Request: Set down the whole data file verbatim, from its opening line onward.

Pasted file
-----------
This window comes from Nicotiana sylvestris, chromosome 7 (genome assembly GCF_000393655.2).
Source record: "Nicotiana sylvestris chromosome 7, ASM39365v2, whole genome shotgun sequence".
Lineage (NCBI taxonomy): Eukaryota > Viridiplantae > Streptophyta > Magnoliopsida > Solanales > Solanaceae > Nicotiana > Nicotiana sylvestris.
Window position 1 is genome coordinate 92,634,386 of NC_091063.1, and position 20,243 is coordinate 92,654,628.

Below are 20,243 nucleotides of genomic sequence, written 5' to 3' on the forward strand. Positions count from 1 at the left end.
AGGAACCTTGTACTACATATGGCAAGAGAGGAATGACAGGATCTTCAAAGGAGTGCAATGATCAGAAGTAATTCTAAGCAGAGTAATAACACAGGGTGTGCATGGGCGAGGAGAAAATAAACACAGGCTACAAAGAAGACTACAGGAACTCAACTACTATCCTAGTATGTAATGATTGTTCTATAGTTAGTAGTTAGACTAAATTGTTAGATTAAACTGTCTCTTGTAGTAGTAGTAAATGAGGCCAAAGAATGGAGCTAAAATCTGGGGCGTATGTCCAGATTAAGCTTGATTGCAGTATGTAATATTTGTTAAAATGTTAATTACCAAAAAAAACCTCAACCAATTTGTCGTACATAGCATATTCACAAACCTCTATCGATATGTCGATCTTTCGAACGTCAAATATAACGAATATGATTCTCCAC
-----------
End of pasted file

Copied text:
This window comes from Nicotiana sylvestris, chromosome 7 (genome assembly GCF_000393655.2).
Source record: "Nicotiana sylvestris chromosome 7, ASM39365v2, whole genome shotgun sequence".
Lineage (NCBI taxonomy): Eukaryota > Viridiplantae > Streptophyta > Magnoliopsida > Solanales > Solanaceae > Nicotiana > Nicotiana sylvestris.
Window position 1 is genome coordinate 92,634,386 of NC_091063.1, and position 20,243 is coordinate 92,654,628.

Below are 20,243 nucleotides of genomic sequence, written 5' to 3' on the forward strand. Positions count from 1 at the left end.
AGGAACCTTGTACTACATATGGCAAGAGAGGAATGACAGGATCTTCAAAGGAGTGCAATGATCAGAAGTAATTCTAAGCAGAGTAATAACACAGGGTGTGCATGGGCGAGGAGAAAATAAACACAGGCTACAAAGAAGACTACAGGAACTCAACTACTATCCTAGTATGTAATGATTGTTCTATAGTTAGTAGTTAGACTAAATTGTTAGATTAAACTGTCTCTTGTAGTAGTAGTAAATGAGGCCAAAGAATGGAGCTAAAATCTGGGGCGTATGTCCAGATTAAGCTTGATTGCAGTATGTAATATTTGTTAAAATGTTAATTACCAAAAAAAACCTCAACCAATTTGTCGTACATAGCATATTCACAAACCTCTATCGATATGTCGATCTTTCGAACGTCAAATATAACGAATATGATTCTCCAC